How long did it take to paint?
KM: About 3-4 hours. This includes my thought process and actual painting time. I painted Speedy in two sittings. When I am finished with a piece, I let it sit for a few days and then come back and look at it again to see if I am satisfied with it or want to add more. With most paintings, I will visualize the final piece before I start to paint. It always ends up different, but that is the unexpected part of painting that is exciting.
What is the size of the original painting?
KM: 12" x 16"
I know "Speedy" isn't for sale, but do you have other pieces for sale?
KM: Since you own the original paper version of Speedy, I still have the digital version available, so actually Speedy will be for sale on my website which is in development at the present time. I plan to place this image on products that will be sold on karenmorovich.com and other sites. I will have other images on products for sale once my website goes live such as throw pillows, throw blankets, notebooks, greeting cards, etc. Once I complete an original piece on watercolor paper, I scan it and size it to fit on products for my website. Digitizing my original artwork allows for so many options of placing the images on products. This will allow for many other people to enjoy Speedy on the product of their choice.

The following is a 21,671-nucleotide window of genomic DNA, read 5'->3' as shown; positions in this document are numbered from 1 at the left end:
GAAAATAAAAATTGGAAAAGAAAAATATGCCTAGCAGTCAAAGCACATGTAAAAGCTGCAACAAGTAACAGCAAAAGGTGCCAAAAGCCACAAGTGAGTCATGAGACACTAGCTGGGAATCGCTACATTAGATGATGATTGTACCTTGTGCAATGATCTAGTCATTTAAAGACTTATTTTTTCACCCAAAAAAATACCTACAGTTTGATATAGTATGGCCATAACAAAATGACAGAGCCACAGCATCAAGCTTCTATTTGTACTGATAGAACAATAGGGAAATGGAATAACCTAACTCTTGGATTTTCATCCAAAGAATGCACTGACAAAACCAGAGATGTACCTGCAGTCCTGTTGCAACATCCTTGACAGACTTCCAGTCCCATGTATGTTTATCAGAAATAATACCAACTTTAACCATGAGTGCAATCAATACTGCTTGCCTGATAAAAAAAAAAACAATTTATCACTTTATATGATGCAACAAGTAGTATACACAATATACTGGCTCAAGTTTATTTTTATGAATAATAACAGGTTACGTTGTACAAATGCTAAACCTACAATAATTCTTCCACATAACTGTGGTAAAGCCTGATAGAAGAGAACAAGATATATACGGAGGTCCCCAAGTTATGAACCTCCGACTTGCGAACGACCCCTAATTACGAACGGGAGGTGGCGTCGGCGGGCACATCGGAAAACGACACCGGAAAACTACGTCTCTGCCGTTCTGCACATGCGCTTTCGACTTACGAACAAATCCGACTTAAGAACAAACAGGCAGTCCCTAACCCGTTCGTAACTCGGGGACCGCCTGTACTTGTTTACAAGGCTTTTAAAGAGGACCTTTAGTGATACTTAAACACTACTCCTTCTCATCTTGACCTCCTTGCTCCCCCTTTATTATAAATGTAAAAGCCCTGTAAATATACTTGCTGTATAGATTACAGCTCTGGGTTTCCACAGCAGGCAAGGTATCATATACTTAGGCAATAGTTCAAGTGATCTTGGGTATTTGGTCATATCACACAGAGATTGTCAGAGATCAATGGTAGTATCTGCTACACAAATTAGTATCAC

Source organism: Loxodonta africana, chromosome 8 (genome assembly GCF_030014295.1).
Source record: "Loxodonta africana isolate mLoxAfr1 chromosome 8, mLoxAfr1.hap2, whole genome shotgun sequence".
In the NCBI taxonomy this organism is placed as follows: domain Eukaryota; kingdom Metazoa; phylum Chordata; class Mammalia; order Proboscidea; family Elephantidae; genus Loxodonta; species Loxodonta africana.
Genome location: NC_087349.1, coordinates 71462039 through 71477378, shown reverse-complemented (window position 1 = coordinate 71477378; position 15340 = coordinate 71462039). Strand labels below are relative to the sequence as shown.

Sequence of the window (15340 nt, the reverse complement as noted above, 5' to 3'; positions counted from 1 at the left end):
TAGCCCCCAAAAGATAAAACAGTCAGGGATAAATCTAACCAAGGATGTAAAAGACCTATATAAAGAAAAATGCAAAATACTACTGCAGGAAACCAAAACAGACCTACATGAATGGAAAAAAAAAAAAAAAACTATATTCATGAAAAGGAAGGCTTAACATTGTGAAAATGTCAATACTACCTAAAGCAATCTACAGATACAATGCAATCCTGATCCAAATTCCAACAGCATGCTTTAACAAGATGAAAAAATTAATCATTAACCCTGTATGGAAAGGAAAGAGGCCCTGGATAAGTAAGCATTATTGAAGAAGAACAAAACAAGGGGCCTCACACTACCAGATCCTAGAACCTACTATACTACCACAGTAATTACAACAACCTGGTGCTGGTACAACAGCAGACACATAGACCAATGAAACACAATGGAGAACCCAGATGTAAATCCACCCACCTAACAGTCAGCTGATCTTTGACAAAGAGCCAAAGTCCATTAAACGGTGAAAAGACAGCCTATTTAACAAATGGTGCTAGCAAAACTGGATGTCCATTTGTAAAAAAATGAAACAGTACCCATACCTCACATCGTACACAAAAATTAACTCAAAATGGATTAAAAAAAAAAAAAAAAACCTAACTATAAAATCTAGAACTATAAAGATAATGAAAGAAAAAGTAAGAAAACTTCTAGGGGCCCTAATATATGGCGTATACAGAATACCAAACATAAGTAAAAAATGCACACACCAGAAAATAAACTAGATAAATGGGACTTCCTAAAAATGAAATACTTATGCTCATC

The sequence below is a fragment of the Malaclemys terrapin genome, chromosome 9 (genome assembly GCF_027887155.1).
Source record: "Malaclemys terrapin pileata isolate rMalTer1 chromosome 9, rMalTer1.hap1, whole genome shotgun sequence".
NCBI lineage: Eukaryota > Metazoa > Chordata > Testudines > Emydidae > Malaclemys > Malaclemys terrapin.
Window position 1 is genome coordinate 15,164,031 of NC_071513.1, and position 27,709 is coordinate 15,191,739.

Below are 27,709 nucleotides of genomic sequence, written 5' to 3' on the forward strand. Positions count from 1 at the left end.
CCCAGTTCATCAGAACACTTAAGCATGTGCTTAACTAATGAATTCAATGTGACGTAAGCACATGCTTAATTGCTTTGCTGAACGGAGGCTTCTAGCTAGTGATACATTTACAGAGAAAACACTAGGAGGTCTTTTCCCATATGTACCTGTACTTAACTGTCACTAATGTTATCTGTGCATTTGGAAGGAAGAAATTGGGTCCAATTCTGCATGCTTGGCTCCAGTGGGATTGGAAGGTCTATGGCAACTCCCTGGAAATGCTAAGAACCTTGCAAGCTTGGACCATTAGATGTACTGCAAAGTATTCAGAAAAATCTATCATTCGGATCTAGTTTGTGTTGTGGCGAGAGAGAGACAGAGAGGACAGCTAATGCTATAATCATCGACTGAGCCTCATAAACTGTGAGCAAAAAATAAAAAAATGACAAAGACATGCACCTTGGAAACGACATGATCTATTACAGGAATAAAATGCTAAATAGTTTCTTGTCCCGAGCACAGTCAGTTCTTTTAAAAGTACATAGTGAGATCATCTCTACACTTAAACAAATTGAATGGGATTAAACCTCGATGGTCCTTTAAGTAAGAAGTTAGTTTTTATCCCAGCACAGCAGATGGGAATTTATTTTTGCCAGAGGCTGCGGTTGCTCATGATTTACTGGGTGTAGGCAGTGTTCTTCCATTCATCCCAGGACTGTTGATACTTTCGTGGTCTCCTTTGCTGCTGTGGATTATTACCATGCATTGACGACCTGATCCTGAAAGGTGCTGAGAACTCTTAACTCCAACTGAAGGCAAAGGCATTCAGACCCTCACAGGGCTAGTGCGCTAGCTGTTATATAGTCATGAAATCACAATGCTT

What is your favorite subject to paint?
KM: Animals. They have always been a part of my existence and spirit.
Do you paint other subjects?
KM: I do paint some food images. I have also done some garden tools, dragonflies, butterflies, snowmen, and pumpkins. I plan to do more seasonal images in the future to celebrate the holidays throughout the year.
Do you only paint what strikes you, or are you interested in doing commissions?
KM: I am interested in doing some commissions and have done several so far. My clients seem to be very happy with the pieces I have created for them. Some are their own pets, and one commission was an elephant that someone sponsored. There are lots of reasons and stories that come up when I have talked with a client about a commission and the reason for it.
How long have you been painting, and how did you learn? Are you self-taught, or do you have some art education?
KM: I have been painting for about 7 to 8 years. I learned through courses online and have only done a few in person workshops. I have no formal art education, but my painting comes from a natural place within me which is the intuitive part of painting that is hard to teach. The intuitive part of painting develops over time. I continue to learn and evolve as an artist.
Do you ever abandon a project and start over?
Yes, Yes, Yes! When I am not in the “flow” and the right frame of mind and I paint a subject, I can tell that it is not “right” and I will start all over. The “flow” of a painting determines the outcome and where I am in my connection with my creative self. This is the most important part of my painting process which is being connected to my creative self and allowing it the freedom to paint.
What should we know about you as an artist?